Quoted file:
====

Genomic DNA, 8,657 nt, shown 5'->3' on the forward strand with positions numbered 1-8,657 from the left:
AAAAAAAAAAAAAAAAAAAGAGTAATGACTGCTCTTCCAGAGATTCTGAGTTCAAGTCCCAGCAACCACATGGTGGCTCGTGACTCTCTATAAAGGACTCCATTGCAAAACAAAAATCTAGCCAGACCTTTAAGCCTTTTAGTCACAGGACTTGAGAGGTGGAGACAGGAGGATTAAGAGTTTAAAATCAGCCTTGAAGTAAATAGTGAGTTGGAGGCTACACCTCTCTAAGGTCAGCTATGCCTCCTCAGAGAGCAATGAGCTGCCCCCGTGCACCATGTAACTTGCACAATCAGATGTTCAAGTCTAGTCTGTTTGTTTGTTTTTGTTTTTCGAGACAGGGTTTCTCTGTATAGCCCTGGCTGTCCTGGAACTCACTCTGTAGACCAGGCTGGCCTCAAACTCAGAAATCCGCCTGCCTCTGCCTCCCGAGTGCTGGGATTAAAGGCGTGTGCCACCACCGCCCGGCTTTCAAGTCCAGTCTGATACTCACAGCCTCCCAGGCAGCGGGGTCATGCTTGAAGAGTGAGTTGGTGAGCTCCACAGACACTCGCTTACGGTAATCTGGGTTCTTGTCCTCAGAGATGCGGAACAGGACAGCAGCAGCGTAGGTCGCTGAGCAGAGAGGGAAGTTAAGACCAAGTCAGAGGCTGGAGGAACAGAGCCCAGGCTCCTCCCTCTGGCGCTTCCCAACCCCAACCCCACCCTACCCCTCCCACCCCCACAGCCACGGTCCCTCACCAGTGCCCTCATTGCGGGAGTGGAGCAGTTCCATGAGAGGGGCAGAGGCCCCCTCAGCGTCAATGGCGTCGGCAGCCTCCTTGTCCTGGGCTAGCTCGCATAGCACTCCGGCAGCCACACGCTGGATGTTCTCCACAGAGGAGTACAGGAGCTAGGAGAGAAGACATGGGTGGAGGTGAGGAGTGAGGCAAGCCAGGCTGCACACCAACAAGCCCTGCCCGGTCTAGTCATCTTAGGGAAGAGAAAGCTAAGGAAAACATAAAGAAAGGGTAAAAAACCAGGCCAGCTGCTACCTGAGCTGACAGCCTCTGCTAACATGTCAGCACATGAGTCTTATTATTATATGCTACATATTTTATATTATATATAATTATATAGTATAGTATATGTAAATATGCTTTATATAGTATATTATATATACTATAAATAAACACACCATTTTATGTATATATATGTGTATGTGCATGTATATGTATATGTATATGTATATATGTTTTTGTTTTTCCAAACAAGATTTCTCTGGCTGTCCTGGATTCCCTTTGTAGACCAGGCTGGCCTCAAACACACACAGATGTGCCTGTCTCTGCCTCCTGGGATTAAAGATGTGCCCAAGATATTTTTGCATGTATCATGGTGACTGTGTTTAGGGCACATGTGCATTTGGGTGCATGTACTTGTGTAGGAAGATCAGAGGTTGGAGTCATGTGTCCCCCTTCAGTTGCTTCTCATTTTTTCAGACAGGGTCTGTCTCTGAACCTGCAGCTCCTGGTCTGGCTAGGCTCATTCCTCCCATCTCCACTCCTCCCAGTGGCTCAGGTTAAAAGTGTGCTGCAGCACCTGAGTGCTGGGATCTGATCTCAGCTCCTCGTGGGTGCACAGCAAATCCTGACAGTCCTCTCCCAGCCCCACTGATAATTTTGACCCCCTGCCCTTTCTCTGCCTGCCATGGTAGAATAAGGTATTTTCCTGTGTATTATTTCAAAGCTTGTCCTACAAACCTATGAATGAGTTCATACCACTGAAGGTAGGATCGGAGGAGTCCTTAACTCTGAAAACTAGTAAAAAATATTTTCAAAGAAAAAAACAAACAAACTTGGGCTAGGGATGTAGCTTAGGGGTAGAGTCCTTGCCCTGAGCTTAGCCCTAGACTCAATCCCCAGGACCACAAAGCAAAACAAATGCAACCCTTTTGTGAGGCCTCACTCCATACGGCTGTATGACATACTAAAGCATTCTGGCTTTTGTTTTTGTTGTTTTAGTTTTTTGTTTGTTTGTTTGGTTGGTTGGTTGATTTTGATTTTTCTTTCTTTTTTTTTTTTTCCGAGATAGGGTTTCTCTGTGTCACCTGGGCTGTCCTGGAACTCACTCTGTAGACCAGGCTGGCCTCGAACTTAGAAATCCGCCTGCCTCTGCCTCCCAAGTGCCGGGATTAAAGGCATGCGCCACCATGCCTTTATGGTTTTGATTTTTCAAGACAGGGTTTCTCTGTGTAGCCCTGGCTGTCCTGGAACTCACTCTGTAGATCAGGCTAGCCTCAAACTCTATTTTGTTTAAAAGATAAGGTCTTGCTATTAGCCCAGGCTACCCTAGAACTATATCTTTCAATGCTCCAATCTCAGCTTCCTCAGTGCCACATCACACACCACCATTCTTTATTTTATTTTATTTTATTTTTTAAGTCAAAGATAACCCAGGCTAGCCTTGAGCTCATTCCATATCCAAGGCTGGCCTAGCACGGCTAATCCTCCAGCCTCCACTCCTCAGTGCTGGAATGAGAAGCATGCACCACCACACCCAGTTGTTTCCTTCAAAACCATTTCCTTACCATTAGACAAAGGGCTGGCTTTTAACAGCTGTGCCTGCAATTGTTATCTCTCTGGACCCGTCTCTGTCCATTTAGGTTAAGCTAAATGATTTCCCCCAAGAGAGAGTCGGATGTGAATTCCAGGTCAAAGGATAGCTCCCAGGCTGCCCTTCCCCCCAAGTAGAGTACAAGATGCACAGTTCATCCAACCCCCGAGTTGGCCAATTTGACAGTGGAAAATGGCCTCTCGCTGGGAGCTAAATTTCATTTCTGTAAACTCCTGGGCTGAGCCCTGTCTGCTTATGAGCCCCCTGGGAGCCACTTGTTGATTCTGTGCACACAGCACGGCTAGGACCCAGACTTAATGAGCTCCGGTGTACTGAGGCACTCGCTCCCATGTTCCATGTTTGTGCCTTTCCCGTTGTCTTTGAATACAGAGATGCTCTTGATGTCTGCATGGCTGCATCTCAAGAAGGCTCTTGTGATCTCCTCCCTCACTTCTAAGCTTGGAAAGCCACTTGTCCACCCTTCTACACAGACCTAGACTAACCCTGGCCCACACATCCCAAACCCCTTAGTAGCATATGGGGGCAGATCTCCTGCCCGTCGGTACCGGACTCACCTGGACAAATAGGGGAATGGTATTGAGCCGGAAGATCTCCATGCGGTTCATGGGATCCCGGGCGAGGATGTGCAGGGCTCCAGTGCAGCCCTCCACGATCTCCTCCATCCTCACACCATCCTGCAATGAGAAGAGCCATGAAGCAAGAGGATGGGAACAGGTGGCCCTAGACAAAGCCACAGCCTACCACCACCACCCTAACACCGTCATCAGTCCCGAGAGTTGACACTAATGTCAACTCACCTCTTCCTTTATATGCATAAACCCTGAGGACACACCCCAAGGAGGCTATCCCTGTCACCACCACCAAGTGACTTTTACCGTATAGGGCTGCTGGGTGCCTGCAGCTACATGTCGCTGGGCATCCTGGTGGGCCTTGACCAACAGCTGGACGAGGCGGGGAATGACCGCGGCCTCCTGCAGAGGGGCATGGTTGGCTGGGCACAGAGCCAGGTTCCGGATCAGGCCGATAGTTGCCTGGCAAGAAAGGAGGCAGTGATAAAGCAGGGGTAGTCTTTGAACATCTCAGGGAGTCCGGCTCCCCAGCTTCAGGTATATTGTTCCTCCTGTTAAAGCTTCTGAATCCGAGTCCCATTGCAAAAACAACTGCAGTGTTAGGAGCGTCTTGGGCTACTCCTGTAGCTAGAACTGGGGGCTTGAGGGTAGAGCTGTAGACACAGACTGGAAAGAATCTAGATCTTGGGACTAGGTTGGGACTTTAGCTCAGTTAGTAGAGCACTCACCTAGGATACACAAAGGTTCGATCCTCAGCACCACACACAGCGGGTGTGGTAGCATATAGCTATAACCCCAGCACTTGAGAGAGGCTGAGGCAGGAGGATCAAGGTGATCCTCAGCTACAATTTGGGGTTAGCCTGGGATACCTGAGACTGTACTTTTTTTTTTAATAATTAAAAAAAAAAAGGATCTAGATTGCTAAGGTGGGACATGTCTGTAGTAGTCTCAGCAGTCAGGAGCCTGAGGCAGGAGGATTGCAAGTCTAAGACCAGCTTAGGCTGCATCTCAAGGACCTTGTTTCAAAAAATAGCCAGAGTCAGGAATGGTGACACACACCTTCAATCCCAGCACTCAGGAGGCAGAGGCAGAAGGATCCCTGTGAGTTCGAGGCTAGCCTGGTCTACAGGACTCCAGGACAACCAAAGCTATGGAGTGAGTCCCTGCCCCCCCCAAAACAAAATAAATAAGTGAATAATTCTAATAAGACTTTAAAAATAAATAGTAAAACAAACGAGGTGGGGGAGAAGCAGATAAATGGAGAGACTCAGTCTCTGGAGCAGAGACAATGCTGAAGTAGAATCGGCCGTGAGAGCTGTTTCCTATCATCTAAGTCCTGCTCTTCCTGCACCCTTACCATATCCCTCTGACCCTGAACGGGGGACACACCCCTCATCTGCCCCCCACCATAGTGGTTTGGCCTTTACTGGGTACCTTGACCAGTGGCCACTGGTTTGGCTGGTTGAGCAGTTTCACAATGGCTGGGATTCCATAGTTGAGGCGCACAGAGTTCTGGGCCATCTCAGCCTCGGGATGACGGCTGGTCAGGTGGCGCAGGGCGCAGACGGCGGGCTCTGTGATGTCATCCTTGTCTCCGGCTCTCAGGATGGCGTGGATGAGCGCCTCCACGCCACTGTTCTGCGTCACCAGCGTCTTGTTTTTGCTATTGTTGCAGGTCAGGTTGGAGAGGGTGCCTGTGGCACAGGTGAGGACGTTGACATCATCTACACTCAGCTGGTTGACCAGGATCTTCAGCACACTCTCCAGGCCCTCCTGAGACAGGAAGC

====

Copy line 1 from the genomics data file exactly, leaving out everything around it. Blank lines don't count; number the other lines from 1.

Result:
Genomic DNA, 8,657 nt, shown 5'->3' on the forward strand with positions numbered 1-8,657 from the left: